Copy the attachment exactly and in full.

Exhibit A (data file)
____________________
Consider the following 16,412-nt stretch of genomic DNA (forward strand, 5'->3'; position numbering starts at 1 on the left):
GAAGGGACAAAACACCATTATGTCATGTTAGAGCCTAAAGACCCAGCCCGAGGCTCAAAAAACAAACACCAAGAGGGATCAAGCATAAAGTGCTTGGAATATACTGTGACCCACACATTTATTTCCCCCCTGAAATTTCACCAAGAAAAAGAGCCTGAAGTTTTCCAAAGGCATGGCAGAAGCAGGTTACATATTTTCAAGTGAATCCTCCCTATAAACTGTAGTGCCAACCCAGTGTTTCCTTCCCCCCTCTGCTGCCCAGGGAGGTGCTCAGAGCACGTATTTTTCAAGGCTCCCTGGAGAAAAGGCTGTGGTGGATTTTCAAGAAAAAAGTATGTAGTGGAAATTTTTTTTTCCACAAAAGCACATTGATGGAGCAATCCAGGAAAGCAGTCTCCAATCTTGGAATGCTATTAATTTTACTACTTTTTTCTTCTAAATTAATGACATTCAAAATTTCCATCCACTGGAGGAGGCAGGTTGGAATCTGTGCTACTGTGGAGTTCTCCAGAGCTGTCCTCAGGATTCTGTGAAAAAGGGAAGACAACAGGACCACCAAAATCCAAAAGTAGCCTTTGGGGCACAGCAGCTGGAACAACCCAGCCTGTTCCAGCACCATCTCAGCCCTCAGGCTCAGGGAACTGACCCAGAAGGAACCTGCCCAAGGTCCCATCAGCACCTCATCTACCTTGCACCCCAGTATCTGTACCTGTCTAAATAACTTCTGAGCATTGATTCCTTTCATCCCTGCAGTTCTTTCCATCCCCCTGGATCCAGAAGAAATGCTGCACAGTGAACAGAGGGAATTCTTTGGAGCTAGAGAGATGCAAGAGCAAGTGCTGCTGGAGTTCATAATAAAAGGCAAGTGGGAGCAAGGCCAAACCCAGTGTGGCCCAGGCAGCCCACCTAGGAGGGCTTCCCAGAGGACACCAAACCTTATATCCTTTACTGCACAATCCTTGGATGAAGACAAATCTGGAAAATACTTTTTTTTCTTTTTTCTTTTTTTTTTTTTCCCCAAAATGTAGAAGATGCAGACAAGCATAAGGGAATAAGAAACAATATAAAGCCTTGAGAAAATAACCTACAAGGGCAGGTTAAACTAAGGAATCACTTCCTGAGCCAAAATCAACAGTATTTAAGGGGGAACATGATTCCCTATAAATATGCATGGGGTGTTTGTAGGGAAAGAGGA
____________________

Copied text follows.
Consider the following 16,412-nt stretch of genomic DNA (forward strand, 5'->3'; position numbering starts at 1 on the left):
GAAGGGACAAAACACCATTATGTCATGTTAGAGCCTAAAGACCCAGCCCGAGGCTCAAAAAACAAACACCAAGAGGGATCAAGCATAAAGTGCTTGGAATATACTGTGACCCACACATTTATTTCCCCCCTGAAATTTCACCAAGAAAAAGAGCCTGAAGTTTTCCAAAGGCATGGCAGAAGCAGGTTACATATTTTCAAGTGAATCCTCCCTATAAACTGTAGTGCCAACCCAGTGTTTCCTTCCCCCCTCTGCTGCCCAGGGAGGTGCTCAGAGCACGTATTTTTCAAGGCTCCCTGGAGAAAAGGCTGTGGTGGATTTTCAAGAAAAAAGTATGTAGTGGAAATTTTTTTTTCCACAAAAGCACATTGATGGAGCAATCCAGGAAAGCAGTCTCCAATCTTGGAATGCTATTAATTTTACTACTTTTTTCTTCTAAATTAATGACATTCAAAATTTCCATCCACTGGAGGAGGCAGGTTGGAATCTGTGCTACTGTGGAGTTCTCCAGAGCTGTCCTCAGGATTCTGTGAAAAAGGGAAGACAACAGGACCACCAAAATCCAAAAGTAGCCTTTGGGGCACAGCAGCTGGAACAACCCAGCCTGTTCCAGCACCATCTCAGCCCTCAGGCTCAGGGAACTGACCCAGAAGGAACCTGCCCAAGGTCCCATCAGCACCTCATCTACCTTGCACCCCAGTATCTGTACCTGTCTAAATAACTTCTGAGCATTGATTCCTTTCATCCCTGCAGTTCTTTCCATCCCCCTGGATCCAGAAGAAATGCTGCACAGTGAACAGAGGGAATTCTTTGGAGCTAGAGAGATGCAAGAGCAAGTGCTGCTGGAGTTCATAATAAAAGGCAAGTGGGAGCAAGGCCAAACCCAGTGTGGCCCAGGCAGCCCACCTAGGAGGGCTTCCCAGAGGACACCAAACCTTATATCCTTTACTGCACAATCCTTGGATGAAGACAAATCTGGAAAATACTTTTTTTTCTTTTTTCTTTTTTTTTTTTTCCCCAAAATGTAGAAGATGCAGACAAGCATAAGGGAATAAGAAACAATATAAAGCCTTGAGAAAATAACCTACAAGGGCAGGTTAAACTAAGGAATCACTTCCTGAGCCAAAATCAACAGTATTTAAGGGGGAACATGATTCCCTATAAATATGCATGGGGTGTTTGTAGGGAAAGAGGA